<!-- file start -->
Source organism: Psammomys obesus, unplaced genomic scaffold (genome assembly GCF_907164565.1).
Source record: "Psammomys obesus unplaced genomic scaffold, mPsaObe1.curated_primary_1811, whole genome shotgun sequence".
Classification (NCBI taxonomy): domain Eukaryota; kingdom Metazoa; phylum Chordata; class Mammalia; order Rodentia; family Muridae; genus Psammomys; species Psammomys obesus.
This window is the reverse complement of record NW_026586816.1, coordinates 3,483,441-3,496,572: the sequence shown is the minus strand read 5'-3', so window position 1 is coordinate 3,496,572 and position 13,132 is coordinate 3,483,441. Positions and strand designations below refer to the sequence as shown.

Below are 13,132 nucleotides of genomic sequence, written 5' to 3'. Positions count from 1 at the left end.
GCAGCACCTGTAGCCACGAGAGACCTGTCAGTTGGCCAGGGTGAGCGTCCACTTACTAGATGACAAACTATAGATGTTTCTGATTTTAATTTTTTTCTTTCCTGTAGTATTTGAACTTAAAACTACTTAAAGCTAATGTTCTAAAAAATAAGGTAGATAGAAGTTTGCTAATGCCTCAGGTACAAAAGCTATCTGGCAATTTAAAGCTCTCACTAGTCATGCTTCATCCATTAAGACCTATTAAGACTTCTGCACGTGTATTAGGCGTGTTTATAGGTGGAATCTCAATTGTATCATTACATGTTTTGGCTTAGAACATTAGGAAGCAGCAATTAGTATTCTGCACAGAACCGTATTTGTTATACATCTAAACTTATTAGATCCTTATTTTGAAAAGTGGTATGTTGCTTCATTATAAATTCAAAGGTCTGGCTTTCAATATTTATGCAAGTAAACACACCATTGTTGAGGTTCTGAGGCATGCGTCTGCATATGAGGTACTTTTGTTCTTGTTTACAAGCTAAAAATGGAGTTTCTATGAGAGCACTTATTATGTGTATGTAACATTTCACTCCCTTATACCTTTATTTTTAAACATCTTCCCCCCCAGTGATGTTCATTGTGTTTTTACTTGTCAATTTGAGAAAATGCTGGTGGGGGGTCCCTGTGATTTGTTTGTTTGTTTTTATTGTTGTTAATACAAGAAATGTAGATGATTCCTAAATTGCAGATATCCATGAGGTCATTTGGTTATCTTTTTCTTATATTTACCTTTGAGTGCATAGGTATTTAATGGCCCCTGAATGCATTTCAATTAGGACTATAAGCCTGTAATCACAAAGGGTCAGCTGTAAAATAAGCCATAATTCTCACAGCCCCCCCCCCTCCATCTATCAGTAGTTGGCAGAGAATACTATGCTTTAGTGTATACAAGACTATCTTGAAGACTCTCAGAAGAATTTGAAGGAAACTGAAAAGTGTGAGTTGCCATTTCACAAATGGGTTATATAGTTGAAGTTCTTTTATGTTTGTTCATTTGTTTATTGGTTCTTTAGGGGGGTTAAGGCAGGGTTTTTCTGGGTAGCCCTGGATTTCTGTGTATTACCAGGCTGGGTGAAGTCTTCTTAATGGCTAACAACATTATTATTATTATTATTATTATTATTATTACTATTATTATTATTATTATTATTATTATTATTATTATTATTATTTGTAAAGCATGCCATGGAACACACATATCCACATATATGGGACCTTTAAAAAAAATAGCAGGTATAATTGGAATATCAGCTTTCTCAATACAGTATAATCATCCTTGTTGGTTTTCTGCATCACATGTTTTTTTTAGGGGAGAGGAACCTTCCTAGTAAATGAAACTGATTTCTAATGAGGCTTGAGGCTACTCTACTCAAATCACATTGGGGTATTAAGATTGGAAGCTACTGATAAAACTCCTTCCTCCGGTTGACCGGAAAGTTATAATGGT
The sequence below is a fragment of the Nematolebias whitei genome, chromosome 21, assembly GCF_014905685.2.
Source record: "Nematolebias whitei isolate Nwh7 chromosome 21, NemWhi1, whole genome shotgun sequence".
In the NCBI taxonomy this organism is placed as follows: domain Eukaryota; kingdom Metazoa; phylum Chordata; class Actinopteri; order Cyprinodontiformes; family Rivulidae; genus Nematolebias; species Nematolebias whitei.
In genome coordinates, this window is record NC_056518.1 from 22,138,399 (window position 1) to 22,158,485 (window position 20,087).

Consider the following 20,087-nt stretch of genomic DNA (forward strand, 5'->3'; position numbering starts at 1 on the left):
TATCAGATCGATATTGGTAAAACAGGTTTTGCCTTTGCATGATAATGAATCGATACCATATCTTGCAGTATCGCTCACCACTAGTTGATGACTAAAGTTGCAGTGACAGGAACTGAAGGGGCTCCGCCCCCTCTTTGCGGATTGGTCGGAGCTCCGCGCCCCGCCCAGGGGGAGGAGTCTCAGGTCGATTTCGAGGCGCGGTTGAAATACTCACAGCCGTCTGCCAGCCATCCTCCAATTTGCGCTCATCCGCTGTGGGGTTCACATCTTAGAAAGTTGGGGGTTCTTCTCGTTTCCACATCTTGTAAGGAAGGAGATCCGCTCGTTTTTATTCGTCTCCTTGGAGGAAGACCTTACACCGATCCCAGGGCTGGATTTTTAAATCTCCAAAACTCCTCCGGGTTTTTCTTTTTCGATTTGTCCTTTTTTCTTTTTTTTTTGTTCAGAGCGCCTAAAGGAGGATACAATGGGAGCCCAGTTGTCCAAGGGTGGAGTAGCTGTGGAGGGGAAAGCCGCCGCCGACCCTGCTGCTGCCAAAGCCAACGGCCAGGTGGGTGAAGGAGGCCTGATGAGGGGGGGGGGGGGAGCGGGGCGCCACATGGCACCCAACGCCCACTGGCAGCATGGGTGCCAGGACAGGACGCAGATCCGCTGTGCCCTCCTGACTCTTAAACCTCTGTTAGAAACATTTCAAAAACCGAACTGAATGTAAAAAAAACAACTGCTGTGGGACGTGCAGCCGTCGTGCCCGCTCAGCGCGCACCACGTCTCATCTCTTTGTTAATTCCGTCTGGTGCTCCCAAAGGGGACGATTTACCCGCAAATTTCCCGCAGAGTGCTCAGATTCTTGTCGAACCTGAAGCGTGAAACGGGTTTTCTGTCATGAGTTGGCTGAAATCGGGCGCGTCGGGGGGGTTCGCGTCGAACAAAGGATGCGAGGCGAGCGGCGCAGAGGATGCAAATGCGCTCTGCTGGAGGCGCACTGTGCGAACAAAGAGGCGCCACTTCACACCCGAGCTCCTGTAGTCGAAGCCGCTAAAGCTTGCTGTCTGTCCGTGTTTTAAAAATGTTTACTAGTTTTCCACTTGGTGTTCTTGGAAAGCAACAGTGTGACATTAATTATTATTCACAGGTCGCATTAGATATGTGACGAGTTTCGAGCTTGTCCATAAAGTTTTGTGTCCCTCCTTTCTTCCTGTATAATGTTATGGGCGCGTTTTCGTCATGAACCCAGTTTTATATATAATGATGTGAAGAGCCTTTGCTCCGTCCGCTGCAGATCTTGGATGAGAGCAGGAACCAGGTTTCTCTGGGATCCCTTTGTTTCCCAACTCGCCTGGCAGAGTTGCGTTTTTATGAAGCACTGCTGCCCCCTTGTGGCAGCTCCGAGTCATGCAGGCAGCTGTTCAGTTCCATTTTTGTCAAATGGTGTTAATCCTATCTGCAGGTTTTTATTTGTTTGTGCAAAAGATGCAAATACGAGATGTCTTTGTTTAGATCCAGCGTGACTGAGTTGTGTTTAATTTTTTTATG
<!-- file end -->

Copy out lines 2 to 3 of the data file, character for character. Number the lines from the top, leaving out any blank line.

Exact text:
Source record: "Psammomys obesus unplaced genomic scaffold, mPsaObe1.curated_primary_1811, whole genome shotgun sequence".
Classification (NCBI taxonomy): domain Eukaryota; kingdom Metazoa; phylum Chordata; class Mammalia; order Rodentia; family Muridae; genus Psammomys; species Psammomys obesus.